Avoir un air de famille = to have a family resemblance

Se donner des airs = to pretend / to be a poser

4 - “Avoir l’air” in French: Your turn now! (Quiz)

How would you say the following in French?:

You don’t seem to be hungry.
[with tu. “To be hungry” = avoir faim]

I look dumb in this picture.
[“dumb, in this picture” = bête, sur cette photo]

Marie looks like a boy in this outfit.
[“a boy, in this outfit” = un garçon, dans cette tenue]

Can you guess?

Try it yourself before checking out the answers just below.

Are you ready?

OK! Here are the answers:

Tu n’as pas l’air d’avoir faim.
= You don’t seem to be hungry.

J’ai l’air bête sur cette photo.
= I look dumb in this picture.

Marie a l’air d’un garçon, dans cette tenue.
(Or Marie ressemble à un garçon, dans cette tenue.)
= Marie looks like a boy in this outfit.

Congratulations !

Now you can dive deeper into learning French for fun and for free with these other lessons you will enjoy:

Understand Fast Spoken French (with French TV show Call My Agent) when they drop the “Ne”
5 Easy Everyday Expressions
The first 7 French verbs you only need, to start learning French conjugation
Le Futur Proche : an entire French tense with only ONE easy conjugation

À tout de suite.
I’ll see you in the next lesson!

And now:

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Join the conversation!

  • Comme toujours, Géraldine: brièvement, clairement, accessible, avec des exemples evidents.
    “Quod erat demonstndum.”
    Je ne veux rien changer à vos plans. Puisque vous êtes bilingue, faites attention, s. v. p., à ce que l’on appelle en anglais phrasal verbs (les verbes à particule?). Il me serait très utile de connaître, de telles formules linguistiques. Elles sont les briques dans le mur de la langue francaise. Court, précis et vraiment… en français.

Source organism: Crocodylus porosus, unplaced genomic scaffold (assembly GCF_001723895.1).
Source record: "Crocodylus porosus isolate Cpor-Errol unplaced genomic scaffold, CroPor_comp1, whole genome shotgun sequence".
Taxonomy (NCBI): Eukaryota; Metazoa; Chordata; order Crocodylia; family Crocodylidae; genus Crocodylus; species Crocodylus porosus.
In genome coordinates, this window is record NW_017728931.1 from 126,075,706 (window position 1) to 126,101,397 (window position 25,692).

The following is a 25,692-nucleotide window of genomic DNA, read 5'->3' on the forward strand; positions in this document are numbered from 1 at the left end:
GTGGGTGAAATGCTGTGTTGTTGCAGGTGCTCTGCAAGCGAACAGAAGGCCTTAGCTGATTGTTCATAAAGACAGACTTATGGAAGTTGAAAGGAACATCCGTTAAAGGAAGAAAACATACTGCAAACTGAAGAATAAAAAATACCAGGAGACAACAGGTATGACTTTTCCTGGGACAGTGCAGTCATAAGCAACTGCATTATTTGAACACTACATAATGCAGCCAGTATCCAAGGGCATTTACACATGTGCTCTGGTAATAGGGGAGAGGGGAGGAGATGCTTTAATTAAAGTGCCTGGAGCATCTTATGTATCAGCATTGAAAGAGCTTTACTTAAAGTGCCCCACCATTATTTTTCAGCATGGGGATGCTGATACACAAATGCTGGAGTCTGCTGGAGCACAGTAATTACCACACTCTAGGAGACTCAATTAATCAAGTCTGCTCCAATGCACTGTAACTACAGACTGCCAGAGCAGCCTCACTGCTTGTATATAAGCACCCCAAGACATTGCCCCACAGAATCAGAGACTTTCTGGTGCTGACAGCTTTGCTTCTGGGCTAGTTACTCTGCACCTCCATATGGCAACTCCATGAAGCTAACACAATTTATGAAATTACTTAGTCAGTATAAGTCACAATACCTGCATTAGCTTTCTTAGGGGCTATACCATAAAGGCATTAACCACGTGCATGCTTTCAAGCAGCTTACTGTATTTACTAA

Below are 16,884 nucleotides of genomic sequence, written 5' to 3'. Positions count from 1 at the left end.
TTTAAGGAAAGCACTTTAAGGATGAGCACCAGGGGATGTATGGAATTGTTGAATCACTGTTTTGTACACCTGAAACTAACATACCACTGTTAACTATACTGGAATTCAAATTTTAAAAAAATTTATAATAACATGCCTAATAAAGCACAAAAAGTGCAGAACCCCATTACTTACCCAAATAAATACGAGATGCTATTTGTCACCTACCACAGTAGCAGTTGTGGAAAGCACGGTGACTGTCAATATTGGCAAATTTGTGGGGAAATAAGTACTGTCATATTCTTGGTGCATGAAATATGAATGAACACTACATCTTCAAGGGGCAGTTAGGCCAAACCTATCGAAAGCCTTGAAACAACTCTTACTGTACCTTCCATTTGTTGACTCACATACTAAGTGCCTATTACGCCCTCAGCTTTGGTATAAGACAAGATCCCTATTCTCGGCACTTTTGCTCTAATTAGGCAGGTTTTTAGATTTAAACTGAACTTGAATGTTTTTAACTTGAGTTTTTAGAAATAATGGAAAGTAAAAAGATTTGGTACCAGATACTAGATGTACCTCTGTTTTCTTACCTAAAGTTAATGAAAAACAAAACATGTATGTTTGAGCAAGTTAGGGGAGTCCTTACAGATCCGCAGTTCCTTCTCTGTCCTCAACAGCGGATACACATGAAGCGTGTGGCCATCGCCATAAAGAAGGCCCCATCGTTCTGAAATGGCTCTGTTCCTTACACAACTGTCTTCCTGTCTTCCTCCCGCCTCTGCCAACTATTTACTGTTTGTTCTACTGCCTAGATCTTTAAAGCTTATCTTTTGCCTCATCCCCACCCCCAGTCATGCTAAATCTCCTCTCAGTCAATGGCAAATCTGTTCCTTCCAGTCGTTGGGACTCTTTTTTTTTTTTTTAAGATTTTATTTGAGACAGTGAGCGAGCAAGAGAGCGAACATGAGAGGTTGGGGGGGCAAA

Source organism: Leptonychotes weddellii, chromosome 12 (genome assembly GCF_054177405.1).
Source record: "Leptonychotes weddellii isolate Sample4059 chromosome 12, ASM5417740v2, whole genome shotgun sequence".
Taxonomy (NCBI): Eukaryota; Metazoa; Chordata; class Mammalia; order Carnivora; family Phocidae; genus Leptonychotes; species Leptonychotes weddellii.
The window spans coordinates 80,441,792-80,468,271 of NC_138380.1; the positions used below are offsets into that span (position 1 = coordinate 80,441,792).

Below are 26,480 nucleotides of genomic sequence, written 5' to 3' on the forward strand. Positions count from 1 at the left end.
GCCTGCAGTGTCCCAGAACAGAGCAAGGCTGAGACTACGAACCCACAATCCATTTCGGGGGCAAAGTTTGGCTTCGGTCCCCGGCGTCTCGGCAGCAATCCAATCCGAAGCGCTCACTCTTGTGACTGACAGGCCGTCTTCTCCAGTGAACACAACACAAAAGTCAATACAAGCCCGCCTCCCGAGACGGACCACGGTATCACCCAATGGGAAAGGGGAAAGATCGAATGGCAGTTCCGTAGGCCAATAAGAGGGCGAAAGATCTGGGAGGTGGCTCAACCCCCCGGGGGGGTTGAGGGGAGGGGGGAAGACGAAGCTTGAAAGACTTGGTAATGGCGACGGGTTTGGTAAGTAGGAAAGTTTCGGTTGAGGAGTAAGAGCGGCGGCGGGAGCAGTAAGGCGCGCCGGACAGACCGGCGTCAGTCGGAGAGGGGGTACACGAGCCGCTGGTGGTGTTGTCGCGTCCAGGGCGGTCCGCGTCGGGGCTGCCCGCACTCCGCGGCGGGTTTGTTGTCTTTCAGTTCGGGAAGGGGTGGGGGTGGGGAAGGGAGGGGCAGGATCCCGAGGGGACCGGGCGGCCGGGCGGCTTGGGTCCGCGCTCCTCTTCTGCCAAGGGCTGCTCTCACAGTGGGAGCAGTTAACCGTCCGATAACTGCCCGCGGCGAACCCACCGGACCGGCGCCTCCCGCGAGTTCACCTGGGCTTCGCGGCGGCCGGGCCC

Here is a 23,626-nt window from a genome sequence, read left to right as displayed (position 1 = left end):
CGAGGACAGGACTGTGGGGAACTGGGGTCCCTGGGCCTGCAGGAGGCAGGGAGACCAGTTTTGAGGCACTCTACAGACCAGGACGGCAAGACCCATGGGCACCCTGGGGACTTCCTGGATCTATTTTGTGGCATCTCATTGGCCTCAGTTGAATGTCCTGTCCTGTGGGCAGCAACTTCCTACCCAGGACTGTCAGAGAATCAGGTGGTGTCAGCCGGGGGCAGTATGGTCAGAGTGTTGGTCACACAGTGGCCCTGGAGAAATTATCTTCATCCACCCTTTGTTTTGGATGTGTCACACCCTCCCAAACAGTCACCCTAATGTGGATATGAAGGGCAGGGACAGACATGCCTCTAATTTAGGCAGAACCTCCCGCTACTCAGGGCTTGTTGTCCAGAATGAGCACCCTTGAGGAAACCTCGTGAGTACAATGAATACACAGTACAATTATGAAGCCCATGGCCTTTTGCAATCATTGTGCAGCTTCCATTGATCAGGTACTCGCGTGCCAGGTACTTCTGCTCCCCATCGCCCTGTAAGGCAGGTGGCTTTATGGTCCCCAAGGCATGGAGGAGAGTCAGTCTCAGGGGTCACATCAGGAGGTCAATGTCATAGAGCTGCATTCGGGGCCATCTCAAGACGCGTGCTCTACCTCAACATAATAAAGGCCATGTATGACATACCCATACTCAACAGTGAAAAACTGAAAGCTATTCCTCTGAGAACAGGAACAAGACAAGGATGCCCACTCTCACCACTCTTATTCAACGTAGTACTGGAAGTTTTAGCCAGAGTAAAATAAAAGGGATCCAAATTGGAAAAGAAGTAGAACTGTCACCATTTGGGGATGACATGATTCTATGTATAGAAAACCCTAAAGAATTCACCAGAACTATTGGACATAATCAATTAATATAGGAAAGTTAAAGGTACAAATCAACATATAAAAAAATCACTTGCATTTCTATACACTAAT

Merci, Géraldine.

  • Can you use the expression in the passé composé and in the futur? Par example: He seemed sad yesterday. And, will you look a clown in this hat? Il a eu l’air malheureux hier. C’est bon? Aussi: Tu auras l’air un clown dans ce chapeau? C’est bon?

    • Hi Lynn!

      You absolutely can. It’s simply using the conjugation for “avoir” in the relevant tense.
      “Il a eu l’air malheureux” is indeed correct French. We’d rather use l’imparfait here: “Il avait l’air malheureux hier.” (= He was looking sad yesterday), but both work and it depends on the context.
      “Tu auras l’air d’un clown dans ce chapeau.” (don’t forget the d’ ) also works perfectly.

      Have a great day,

      – Arthur, writer for Comme une Française

  • In English phrases like ‘an air of sophistication’ meaning ‘an appearance of’ employ the same word in the same way (from 13th century French!), but it’s definitely more versatile and meaningful as used in French.

  • Merci Géraldine pour cet leçon j’ai trouvé très utile parce que je l’ai entendu beaucoup en conversations. J’aime cet petits phrases en français. Bonne journée Anne

  • About l’air. That’s easy to remember. I started French aged 8 to 18 then on hols throughout and a village French course. Can’t sign up for your course as too lazy to attend regularly. I just dip in and out. I do enjoy your you tubes and emails to me. Thank you

  • Thank you for the exercise, “looks like” is very difficult in French. You think you’ve got the hang of it then you come across expressions like “le temps est à la pluie” … it looks like rain. Layers and layers of difficulty!